The proposed Ulmer Residential Historic District consists of the detached, single-family mansion at 670 Bushwick Avenue, and the row of five townhouses across the street, at 683-691 Bushwick Avenue. All six were built by prolific local architect Theobald Engelhardt between 1885 and 1889 for German-born William Ulmer (1833-1907), who owned and operated the nearby William Ulmer Brewery at 31 Belvidere Street from the early 1870s until his death. Straddling Bushwick Avenue at its intersection with Willoughby Avenue, the William Ulmer Residential District might indeed be considered a gateway area in the profile of the neighborhood, separating the commercial and industrial zone to the northwest from the largely residential zone to the southeast.
The history of the Ulmer Residential District is interwoven with that of the brewery, a significant participant in the extensive brewing industry in late-19th century Bushwick, and a very successful operation in its own right until the advent of Prohibition outlawed the production of alcohol in 1919. Because the brewery complex, also designed by Engelhardt, stands as “a rare extant example of the late-19th century industry upon which the wealth of Bushwick was based,” its five surviving round-arch style buildings were designated New York City landmarks in May, 2010.
Census records have proved inconclusive thus far, but it seems likely that, as Ulmer-owned buildings in high architectural style and intended for single families, these five houses were originally intended for upper-management employees of the Ulmer Brewery. However, even if they were not, but were merely a real estate investment by Ulmer, these five houses are representative of the wealth generated by the brewing industry, and the manifestation of that wealth in the fabric of the neighborhood: the extent to which, at one point in its history, beer built Bushwick. Furthermore, in either case, the relationship between the row and the mansion—their proximity, their common scale and style—speaks to the historic mixed-income character of the neighborhood, where wealthy entrepreneurs and the educated classes lived alongside, for instance, the salesmen and manufacturers who likely lived at 706-714 across Bushwick Avenue, in wood-frame rowhouses designed, and in the two four-story apartment buildings at 699 and 701—all also by Theobald Engelhardt, for far more modest means and incomes, and expressing the impressive range of this local architect as well.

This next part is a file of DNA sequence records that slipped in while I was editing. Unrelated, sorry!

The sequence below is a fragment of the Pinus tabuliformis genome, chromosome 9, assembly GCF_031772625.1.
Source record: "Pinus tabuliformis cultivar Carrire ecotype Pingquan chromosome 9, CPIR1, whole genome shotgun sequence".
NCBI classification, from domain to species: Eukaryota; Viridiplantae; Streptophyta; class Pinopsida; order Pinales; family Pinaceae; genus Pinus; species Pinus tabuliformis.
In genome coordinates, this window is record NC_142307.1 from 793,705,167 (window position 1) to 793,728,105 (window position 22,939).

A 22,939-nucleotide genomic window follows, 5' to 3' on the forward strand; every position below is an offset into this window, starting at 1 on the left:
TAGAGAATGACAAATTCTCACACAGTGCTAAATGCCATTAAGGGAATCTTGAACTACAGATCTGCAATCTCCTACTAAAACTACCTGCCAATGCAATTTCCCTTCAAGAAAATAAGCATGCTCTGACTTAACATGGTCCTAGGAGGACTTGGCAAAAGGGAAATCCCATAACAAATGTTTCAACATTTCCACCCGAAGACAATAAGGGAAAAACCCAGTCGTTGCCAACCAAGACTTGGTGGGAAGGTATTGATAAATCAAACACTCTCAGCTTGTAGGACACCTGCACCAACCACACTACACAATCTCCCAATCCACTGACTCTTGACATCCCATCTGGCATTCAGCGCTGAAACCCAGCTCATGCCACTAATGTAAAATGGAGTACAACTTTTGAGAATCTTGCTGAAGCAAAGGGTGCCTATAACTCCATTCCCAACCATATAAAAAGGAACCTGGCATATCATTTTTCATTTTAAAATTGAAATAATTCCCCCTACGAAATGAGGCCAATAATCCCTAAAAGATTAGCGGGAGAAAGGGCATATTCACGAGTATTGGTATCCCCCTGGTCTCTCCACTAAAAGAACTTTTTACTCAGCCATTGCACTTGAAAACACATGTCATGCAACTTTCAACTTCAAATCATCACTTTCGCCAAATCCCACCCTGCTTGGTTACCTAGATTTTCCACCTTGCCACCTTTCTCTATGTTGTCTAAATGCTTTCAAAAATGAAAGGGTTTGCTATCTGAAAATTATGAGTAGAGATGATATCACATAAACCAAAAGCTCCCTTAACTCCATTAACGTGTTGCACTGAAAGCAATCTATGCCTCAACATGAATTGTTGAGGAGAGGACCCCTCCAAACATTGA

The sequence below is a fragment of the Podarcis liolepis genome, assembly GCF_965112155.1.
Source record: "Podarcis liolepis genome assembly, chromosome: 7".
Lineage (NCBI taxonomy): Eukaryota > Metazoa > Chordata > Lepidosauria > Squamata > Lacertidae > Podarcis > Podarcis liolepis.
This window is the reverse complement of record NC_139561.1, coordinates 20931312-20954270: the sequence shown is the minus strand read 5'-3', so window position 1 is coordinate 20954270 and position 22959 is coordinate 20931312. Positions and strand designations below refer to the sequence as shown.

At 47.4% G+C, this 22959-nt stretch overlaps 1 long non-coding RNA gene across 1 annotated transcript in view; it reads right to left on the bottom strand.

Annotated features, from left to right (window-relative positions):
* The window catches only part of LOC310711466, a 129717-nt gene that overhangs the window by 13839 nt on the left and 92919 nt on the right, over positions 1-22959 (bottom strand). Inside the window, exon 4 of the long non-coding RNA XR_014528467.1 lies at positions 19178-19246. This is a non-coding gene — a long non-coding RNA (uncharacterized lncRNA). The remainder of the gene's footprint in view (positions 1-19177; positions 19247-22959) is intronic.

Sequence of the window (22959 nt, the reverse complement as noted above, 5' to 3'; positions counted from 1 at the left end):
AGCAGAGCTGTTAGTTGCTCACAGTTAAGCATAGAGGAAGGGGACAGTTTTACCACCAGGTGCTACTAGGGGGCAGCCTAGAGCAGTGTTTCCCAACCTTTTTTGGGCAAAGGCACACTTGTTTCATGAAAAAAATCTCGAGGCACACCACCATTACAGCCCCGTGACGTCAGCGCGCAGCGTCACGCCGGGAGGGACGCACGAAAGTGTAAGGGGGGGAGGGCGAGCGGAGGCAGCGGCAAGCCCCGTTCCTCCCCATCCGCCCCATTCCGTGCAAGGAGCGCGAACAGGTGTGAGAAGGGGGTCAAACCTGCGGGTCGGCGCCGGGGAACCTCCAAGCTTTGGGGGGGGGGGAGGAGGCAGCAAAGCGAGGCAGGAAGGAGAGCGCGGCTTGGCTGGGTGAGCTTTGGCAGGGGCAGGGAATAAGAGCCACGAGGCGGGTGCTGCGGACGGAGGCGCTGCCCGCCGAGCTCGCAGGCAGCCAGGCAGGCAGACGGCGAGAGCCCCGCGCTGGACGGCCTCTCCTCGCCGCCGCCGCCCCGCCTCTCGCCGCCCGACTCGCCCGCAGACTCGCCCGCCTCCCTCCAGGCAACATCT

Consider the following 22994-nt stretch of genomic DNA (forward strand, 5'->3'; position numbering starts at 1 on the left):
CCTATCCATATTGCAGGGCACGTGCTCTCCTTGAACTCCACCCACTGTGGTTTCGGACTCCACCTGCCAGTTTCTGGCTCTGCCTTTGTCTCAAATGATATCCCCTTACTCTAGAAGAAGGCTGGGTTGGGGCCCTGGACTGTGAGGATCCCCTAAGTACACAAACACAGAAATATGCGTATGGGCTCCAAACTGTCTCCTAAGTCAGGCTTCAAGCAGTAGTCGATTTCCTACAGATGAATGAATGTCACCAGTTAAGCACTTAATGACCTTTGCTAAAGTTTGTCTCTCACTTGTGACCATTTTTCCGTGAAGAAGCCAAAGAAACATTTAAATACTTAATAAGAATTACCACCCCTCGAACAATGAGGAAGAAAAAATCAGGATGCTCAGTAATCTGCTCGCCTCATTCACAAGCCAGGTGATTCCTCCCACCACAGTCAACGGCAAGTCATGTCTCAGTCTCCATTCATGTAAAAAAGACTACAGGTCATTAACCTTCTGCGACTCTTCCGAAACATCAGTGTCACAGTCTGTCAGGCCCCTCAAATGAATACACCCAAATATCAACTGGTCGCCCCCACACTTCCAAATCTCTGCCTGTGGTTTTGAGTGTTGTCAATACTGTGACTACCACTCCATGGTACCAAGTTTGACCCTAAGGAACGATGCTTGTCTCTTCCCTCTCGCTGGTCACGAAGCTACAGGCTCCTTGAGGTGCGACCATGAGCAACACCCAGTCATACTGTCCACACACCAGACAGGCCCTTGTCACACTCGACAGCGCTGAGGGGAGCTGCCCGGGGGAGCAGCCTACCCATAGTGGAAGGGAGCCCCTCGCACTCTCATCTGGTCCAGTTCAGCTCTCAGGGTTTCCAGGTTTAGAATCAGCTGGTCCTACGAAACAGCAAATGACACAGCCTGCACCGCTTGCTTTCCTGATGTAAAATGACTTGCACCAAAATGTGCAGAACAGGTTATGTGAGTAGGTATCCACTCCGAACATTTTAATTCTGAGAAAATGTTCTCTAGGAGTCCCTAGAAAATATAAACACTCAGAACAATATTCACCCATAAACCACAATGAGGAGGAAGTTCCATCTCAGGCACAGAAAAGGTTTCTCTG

Though these six structures are in obvious good condition, the threats they face are myriad and immediate. According to records, Ulmer also owned second Engelhardt-designed detached single-family residence at 680 Bushwick Avenue ; this seems to have been demolished sometime in the late 1990s or early 2000s, and no plans remain—the lot, like many in the neighborhood, is now vacant and overgrown. Alongside the five townhouses, a brownstone rowhouse has fallen into a state of extreme disrepair due to years of painting, stripping, repainting, and neglect; its row-mate has been entirely clad in vinyl, stripped of its cornice and stoop, and left all but neutered of historic or architectural character. Abandonment and, especially, fire are tremendous threats to the neighborhood, as is the tenuous zoning assignment that puts larger lots like those of the proposed Ulmer Residential District in danger of losing their historic properties in favor of the high-rises that, as matters stand now, are deemed legally acceptable.
The Ulmer residence, in particular, is an example of preservation depending on the kindness of strangers: while clearly well cared-for by an owner invested in the health of his property, this owner may well be succeeded by a one who is substantially less so—it has happened in this neighborhood before. Furthermore, lay interest in preservation is, while well-intentioned, often somewhat off the mark; it would be a great shame to lose the integrity of these buildings to “old-timey” ornamentation. For these reasons, we recommend historic district designation, which would prevent unchecked future development, and instead actively provide means and guidelines for the preservation of these historically and architecturally significant structures. We also recommend further research, which would determine more exactly the relationship between Ulmer, his brewery, and the people resident in the more modest homes surrounding his along and off the Avenue, as, eventually, this could lead to the expansion of the district to include other significant and materially-intact buildings.